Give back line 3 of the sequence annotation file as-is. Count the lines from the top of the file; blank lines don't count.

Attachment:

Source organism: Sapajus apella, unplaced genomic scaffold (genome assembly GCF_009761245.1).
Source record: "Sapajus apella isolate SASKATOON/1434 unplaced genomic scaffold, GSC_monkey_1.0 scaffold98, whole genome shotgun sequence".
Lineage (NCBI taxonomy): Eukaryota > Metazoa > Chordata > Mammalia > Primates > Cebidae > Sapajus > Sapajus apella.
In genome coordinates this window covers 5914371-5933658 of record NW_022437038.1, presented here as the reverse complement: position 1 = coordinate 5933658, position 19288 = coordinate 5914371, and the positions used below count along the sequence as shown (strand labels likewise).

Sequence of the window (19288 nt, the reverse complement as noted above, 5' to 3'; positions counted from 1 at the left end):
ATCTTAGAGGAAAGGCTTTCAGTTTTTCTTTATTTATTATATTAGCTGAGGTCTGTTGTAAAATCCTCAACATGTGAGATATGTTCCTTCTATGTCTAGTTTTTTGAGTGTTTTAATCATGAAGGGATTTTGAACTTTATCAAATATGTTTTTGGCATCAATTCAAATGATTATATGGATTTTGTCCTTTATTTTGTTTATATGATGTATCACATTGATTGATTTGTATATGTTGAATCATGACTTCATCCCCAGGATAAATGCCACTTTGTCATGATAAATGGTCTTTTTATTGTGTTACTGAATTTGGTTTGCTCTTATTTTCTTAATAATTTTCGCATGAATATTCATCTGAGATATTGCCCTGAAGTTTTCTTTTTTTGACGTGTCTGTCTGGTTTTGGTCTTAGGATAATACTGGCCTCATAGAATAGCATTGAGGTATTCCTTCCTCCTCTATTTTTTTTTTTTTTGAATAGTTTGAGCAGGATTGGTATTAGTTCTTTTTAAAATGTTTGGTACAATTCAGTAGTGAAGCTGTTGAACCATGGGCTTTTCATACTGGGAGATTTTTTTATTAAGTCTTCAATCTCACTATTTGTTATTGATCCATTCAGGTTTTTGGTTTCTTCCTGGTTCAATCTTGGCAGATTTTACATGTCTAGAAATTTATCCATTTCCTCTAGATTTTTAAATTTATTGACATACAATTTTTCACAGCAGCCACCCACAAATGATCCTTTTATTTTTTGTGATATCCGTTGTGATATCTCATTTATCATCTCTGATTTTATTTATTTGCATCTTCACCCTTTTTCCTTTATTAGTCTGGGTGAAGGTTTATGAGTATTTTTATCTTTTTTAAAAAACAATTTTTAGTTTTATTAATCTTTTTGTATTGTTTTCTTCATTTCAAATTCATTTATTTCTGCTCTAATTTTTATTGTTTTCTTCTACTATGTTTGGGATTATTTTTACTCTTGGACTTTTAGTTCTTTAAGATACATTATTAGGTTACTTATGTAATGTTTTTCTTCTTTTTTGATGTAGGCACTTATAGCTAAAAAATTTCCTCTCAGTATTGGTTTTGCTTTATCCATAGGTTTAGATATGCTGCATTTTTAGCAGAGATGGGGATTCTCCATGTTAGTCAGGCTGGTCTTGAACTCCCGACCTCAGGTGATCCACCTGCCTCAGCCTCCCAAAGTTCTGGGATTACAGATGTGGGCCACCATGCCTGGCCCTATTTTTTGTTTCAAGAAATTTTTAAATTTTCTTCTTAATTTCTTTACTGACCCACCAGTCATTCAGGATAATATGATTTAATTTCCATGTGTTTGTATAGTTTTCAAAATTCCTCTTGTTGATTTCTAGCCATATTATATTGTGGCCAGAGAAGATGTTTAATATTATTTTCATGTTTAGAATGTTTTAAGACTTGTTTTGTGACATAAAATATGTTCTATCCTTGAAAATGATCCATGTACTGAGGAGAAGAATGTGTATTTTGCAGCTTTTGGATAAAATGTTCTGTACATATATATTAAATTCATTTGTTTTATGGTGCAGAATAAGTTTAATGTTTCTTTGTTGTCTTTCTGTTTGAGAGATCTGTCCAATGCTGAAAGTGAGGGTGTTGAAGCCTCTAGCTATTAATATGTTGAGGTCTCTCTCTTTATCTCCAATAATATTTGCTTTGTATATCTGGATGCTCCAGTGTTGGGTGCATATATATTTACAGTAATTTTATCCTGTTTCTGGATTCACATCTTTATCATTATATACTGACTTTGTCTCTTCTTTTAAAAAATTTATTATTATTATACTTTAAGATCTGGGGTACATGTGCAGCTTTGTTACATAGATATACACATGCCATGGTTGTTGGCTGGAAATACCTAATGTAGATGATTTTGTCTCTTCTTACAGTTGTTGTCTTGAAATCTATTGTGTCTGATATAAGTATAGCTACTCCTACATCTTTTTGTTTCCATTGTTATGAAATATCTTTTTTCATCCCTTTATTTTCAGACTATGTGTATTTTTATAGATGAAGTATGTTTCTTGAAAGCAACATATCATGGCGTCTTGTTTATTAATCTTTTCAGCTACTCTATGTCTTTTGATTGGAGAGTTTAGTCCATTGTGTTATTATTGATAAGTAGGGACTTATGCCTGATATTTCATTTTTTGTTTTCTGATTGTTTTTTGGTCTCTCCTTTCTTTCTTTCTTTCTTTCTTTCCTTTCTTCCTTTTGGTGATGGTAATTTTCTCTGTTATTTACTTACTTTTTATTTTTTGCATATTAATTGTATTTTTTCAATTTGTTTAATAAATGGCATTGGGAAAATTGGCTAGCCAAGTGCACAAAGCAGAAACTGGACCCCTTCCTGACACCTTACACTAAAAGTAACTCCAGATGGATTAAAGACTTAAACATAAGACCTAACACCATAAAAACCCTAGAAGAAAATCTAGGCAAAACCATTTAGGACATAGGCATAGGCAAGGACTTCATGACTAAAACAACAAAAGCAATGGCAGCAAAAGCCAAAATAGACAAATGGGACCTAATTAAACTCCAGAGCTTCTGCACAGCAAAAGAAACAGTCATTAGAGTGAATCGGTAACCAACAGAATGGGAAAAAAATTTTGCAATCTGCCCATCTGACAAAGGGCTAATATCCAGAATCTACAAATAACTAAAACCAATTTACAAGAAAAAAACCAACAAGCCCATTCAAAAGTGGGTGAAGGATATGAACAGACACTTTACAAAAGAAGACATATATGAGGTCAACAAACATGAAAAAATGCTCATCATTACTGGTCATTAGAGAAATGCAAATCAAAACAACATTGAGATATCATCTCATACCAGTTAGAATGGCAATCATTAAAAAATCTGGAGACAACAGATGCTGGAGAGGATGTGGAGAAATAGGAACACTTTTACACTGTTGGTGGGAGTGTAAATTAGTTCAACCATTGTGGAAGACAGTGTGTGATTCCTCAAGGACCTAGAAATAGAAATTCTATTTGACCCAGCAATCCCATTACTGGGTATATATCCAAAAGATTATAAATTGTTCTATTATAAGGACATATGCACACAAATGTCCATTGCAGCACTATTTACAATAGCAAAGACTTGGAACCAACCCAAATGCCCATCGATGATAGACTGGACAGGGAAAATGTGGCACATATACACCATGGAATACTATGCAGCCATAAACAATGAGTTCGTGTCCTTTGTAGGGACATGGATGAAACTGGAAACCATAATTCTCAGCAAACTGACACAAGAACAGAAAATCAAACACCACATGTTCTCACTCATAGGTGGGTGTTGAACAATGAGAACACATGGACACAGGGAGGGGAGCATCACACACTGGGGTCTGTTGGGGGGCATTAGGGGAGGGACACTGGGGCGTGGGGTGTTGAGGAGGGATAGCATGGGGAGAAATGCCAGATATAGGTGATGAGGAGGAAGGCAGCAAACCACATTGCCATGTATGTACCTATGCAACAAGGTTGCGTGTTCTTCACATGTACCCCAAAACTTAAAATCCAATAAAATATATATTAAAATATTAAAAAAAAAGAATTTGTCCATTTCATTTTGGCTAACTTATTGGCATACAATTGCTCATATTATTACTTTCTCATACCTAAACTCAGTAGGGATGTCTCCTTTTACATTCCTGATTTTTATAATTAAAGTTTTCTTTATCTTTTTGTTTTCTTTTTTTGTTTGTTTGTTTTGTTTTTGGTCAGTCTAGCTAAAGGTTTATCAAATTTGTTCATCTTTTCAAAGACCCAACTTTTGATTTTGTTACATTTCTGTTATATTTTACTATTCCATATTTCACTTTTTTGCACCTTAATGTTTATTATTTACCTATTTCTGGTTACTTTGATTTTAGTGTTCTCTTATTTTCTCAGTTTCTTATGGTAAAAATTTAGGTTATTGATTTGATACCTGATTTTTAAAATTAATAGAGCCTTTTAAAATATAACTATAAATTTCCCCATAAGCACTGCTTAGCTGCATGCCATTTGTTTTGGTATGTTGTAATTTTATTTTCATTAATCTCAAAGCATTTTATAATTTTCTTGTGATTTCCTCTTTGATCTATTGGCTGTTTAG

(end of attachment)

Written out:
Lineage (NCBI taxonomy): Eukaryota > Metazoa > Chordata > Mammalia > Primates > Cebidae > Sapajus > Sapajus apella.